An additional impairment to our water rights exists in terms of degraded water quality. The water returned to the watershed by Sipapu ski slope runoff will not be of equal quality to the water pumped out of the river. It will contain snowmaking chemicals and ski wax, and possibly freezing salts, which will enter the irrigating and drinking water of downstream residents. Ski wax contains perfluorochemicals (PFCs).  PFCs are contained in Teflon and Scotchgard and are known to cause liver damage, birth defects, hormone disruption, thyroid dysfunction and cardiovascular disease. The EPA describes them as “persistent in the environment” and a “suggestive” carcinogen. Freezing salts, depending on which are used, create additional toxicities in the environment. Increasing by a factor of approximately 20 the amount of contaminated snowmelt from Sipapu that is entering the Rio Pueblo and Rio Embudo will have the potential to harm both the environment and its inhabitants.

The proposed water transfer is also a detriment to the public welfare.  A living river with stream flow adequate in all seasons to support populations of fish, birds, other wildlife, insects, trees and shrubs is a valued resource in the community, as well as a vital link in the web of nature which is increasingly under threat. We are already living with severe drought conditions, and tree and soil moisture levels are so low that we are increasingly exposed to devastating fires. One such fire occurred this past summer in the hills above Dixon, and another occurred in the riparian area of central Dixon in the past two years. This has diminished bird nesting and roosting sites, food and shelter for deer and bears, and shade for fish, among other harms. Any additional depletions of our water resources will exacerbate the risks to our safety and further undermine our welfare and the welfare of the natural world that sustains us.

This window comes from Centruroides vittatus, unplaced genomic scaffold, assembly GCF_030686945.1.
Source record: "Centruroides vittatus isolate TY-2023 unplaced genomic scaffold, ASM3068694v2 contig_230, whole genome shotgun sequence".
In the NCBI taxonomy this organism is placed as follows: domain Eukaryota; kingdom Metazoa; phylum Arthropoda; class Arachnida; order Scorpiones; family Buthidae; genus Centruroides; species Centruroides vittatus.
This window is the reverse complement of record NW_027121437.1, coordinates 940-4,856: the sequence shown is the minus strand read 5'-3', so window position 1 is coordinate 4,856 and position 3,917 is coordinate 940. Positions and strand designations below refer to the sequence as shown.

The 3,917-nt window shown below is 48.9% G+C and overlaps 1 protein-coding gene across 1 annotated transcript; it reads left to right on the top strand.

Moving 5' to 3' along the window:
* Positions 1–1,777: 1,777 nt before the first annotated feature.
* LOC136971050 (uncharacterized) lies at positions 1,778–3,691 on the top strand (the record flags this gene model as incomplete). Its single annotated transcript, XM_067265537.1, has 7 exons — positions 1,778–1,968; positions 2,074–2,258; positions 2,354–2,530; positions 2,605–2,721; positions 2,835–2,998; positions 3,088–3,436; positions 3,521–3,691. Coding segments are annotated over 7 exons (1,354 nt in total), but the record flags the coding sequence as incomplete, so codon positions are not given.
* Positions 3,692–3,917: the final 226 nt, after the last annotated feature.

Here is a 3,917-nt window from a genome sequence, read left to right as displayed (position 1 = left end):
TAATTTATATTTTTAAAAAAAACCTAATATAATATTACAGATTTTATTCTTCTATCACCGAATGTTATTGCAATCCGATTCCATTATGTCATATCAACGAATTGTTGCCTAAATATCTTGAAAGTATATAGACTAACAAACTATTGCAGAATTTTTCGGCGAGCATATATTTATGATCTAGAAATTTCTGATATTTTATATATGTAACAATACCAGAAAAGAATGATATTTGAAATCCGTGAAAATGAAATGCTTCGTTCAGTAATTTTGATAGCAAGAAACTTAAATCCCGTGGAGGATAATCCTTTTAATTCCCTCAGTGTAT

Going from a diversion of 18.4 acre-feet to one of 350 acre-feet is a 2000% (two thousand percent) increase from last year, and is therefore a radical departure from current practice. Sipapu would like this extra water in order to maintain their ski area marketing stance of “first to open, last to close”. That stance may become increasingly untenable given predictions of a warming and drying Southwest in years to come. In fact, the drying climate has already affected our irrigation practices. Historically, water rationing among acequias in the Dixon-Embudo area has been necessary only occasionally and briefly during early summer. But in the last few years, dry conditions have necessitated the continuation of water-sharing through more and more of the agricultural season, increasing the stress involved with rationing and conflict resolution.  Any further water withdrawals at all, in any season, will contribute to the general drying out of our watershed, and be a detriment to both our water rights and our welfare. It is unjust and unfair to ask downstream acequia communities to absorb massive increases in water withdrawals to compensate Sipapu for a changing climate, when we are already straining locally to cope with those changing conditions.  A pulse of unneeded, rushing, contaminated water in the spring represents an extreme disruption of the natural rhythms and flows of our river and is no substitute for a steady, gentle flow of natural stream water all fall and winter. We strongly oppose this transfer and request a hearing, as allowed by state statute, in the event the State Engineer intends to consider the application on its merits.

Photo by Eric Shultz

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About lajicarita

La Jicarita is a community journal that advocates for land based communities and sustainable use of public land resources in northern New Mexico. http://www.lajicaritanews.org